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ULISH CARTER

ULISH CARTER

Violence and mental health…Do they go hand in hand? Do mental health problems lead to violence?  Or does violence lead to mental health problems?

I would say both, but the county recently received $500,000 to battle violence as a public health issue.

Violence in the Black community is no different than violence in Vietnam or any war, or the trauma people suffer when their love ones are killed in an accident or in a shooting.

Just like the families and whole communities had to receive treatment after various school shootings, residents in Black communities with high amounts of violence should receive the same kind of help but don’t.

What is the city, county or state doing in Pittsburgh or any major urban area such as Chicago, Los Angeles, New York City, Detroit, to help the family and friends address the fear, anger, hurt of a love one or just an associate death.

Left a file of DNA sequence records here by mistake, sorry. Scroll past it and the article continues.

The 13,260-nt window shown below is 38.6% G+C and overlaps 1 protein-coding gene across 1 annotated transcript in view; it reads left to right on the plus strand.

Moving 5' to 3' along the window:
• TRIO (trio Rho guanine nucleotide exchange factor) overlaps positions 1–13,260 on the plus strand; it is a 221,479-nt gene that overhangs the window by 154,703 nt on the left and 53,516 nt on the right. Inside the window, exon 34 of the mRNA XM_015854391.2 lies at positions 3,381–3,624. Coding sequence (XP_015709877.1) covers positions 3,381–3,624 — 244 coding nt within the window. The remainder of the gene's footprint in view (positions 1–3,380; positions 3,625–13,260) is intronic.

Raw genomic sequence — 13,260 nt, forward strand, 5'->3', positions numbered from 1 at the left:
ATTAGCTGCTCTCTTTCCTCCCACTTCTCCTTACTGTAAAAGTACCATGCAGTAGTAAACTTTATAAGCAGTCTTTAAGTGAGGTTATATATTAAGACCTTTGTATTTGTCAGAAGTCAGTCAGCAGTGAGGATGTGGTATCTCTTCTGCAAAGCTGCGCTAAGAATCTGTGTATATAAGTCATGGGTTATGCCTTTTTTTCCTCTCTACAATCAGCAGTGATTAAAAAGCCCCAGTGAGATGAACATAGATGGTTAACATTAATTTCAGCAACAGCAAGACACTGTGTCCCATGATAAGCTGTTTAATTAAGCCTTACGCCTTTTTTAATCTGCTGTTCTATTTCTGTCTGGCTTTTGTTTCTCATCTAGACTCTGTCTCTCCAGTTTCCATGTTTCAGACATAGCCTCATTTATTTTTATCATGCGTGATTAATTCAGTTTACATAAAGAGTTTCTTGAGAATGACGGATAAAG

Many if not most veterans of wars have serious mental problems that lead to addictions, detachment from family and friends, homelessness and sometimes–even violence. No man can be put in a situation where he sees other men killed, or he kills others or each side is trying to kill or hurt the other and it not affect him or her mentally.

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